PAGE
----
Injury and illness rates continue to decrease, with some exceptions. What's the next great leap forward in occupational safety and health?

That is a nationwide problem. It could be that workplaces are safer on average, but I think the BLS [Bureau of Labor Statistics] statistics overstate the improvements. For example, if you look at the Census of Occupational Fatal Injuries, which is a data set that a lot of people respect, including myself. It records the number of fatal injuries in the workplace.

They have rigorous methods for guaranteeing somebody was injured on the job or died on the job. If you look at it from its start in 1992, you’ll see a relative decrease in death rates over time. That’s wonderful. The decrease is a modest decrease over the years.

The BLS also keeps records on nonfatal injuries and these rates have been going down at two or three times the rate for fatal injuries. I don’t think nonfatal injuries have been dropping that fast. They may have been dropping nationwide over a period of 20 years, but I don’t think they have been dropping that fast. I think the Census of Fatal Occupational Injuries is a better indicator of what’s actually going on in workplaces. It will show you that workplaces are probably getting safer, but not nearly the rate as the other survey on nonfatal injury suggests.

One issue…is that it is very difficult for anyone to hide a death. The family is not going to hide it. The employer is unlikely to hide it. It is much easier to hide a nonfatal injury. This can happen through a variety of mechanisms. One is the employee himself or herself may not report it for a variety of reasons. I think a big factor now is that the term “workers’ compensation” has negative connotations in society -- didn’t used to be that way. In our society, the term “workers’ compensation” has negative connotations, so a lot of people don’t want to be stigmatized. Workers will take a couple days off, maybe see the doctor using the employer insurance plan, which does not have the stigma. Or maybe just suck it up and not report it and hope things get better. So perhaps the most important factor is workers themselves are not reporting injuries.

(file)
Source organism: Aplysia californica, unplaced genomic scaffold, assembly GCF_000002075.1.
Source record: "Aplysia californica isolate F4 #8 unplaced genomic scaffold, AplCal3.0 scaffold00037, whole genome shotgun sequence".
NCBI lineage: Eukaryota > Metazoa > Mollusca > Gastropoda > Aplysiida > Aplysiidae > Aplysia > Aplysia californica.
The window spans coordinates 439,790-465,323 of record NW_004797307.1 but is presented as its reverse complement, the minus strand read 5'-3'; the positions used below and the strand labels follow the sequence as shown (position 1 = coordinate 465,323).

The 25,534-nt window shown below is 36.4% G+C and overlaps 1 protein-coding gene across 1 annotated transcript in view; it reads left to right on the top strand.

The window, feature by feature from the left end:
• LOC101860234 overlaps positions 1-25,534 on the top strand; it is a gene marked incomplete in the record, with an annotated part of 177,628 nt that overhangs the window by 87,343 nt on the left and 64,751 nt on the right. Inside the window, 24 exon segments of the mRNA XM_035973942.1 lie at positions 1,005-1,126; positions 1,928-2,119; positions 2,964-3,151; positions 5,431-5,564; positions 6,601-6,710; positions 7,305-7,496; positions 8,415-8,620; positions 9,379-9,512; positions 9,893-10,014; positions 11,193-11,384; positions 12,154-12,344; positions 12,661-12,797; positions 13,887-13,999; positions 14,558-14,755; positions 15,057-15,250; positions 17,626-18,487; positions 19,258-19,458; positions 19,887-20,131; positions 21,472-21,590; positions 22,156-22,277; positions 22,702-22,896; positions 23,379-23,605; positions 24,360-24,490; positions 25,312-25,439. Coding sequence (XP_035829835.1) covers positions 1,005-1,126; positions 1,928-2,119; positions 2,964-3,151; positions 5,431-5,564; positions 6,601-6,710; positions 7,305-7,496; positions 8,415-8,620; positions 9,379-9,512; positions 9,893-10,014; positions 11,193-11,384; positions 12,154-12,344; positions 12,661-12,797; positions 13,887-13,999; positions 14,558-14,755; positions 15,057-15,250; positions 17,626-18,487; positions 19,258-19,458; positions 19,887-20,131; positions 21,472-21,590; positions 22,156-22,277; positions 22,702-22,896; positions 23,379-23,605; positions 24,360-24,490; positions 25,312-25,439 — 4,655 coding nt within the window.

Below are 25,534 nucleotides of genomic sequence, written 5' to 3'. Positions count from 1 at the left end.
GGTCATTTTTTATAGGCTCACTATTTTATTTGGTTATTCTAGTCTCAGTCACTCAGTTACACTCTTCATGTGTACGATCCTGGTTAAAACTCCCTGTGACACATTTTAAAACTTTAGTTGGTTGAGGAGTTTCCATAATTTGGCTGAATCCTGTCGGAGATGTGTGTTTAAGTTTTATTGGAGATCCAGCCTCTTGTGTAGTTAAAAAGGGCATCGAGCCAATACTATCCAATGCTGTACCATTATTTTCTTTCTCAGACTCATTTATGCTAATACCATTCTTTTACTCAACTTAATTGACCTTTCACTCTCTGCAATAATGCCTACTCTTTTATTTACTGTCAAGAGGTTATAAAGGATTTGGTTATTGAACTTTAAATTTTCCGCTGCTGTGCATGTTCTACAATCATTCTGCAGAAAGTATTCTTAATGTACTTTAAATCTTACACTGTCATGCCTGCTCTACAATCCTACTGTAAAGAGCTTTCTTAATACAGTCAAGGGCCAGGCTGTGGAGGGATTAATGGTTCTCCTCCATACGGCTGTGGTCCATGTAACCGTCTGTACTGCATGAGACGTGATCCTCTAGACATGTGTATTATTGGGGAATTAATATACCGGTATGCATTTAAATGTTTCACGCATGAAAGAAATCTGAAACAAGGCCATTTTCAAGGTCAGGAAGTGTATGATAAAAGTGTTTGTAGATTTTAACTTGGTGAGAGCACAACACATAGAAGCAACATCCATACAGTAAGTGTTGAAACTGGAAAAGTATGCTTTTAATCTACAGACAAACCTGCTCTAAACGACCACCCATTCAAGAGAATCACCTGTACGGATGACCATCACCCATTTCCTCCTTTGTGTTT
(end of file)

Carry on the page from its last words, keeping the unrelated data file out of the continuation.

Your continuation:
They may also worry about getting fired, especially in the past ten years. So people want to hold on to their jobs and don’t want to rankle their employer for any reason. Of course, as everyone knows, it is illegal to fire anyone who is injured on the job. But over time an employer might remember that a worker was injured, so when it comes time for layoffs, that may be a factor in who is laid off. It can be a very subtle effect later.

Also employees may think a workers’ compensation claim on their record may hurt their chances to get another job.

Some firms want government contracts. When the government issues a contract, it may be aware of the injury rate of the firm. And all things being equal, the government may not award a contract to a company that has a high injury rate. So the employer has an incentive not to report the claims. And they are a headache. They are a burdensome paperwork headache for the employer.